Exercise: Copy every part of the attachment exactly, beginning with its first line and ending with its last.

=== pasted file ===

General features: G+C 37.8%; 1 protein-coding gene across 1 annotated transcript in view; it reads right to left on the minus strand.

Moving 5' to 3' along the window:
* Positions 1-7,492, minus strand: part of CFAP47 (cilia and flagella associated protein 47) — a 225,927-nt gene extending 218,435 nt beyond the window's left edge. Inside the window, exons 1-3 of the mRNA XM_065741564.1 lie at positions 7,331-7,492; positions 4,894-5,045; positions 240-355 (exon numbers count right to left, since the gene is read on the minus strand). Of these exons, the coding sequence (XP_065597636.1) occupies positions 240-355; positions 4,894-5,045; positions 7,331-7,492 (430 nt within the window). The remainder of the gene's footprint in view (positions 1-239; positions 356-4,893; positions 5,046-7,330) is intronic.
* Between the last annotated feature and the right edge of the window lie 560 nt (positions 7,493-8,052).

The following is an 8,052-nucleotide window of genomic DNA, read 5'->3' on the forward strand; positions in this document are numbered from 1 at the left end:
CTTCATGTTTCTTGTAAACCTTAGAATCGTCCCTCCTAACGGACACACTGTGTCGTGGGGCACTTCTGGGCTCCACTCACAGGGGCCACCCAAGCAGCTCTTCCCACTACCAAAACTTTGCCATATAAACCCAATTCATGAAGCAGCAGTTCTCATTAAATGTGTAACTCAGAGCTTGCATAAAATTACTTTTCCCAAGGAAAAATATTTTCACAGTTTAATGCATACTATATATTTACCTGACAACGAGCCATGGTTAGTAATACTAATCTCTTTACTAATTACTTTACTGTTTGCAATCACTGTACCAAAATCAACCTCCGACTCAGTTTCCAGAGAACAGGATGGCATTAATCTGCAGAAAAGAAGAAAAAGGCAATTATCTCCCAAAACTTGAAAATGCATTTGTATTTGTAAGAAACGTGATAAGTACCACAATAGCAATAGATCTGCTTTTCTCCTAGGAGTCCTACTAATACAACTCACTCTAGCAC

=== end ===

General features: G+C 37.8%; 1 protein-coding gene across 1 annotated transcript in view; it reads right to left on the minus strand.

Moving 5' to 3' along the window:
* Positions 1-7,492, minus strand: part of CFAP47 (cilia and flagella associated protein 47) — a 225,927-nt gene extending 218,435 nt beyond the window's left edge. Inside the window, exons 1-3 of the mRNA XM_065741564.1 lie at positions 7,331-7,492; positions 4,894-5,045; positions 240-355 (exon numbers count right to left, since the gene is read on the minus strand). Of these exons, the coding sequence (XP_065597636.1) occupies positions 240-355; positions 4,894-5,045; positions 7,331-7,492 (430 nt within the window). The remainder of the gene's footprint in view (positions 1-239; positions 356-4,893; positions 5,046-7,330) is intronic.
* Between the last annotated feature and the right edge of the window lie 560 nt (positions 7,493-8,052).

The following is an 8,052-nucleotide window of genomic DNA, read 5'->3' on the forward strand; positions in this document are numbered from 1 at the left end:
CTTCATGTTTCTTGTAAACCTTAGAATCGTCCCTCCTAACGGACACACTGTGTCGTGGGGCACTTCTGGGCTCCACTCACAGGGGCCACCCAAGCAGCTCTTCCCACTACCAAAACTTTGCCATATAAACCCAATTCATGAAGCAGCAGTTCTCATTAAATGTGTAACTCAGAGCTTGCATAAAATTACTTTTCCCAAGGAAAAATATTTTCACAGTTTAATGCATACTATATATTTACCTGACAACGAGCCATGGTTAGTAATACTAATCTCTTTACTAATTACTTTACTGTTTGCAATCACTGTACCAAAATCAACCTCCGACTCAGTTTCCAGAGAACAGGATGGCATTAATCTGCAGAAAAGAAGAAAAAGGCAATTATCTCCCAAAACTTGAAAATGCATTTGTATTTGTAAGAAACGTGATAAGTACCACAATAGCAATAGATCTGCTTTTCTCCTAGGAGTCCTACTAATACAACTCACTCTAGCAC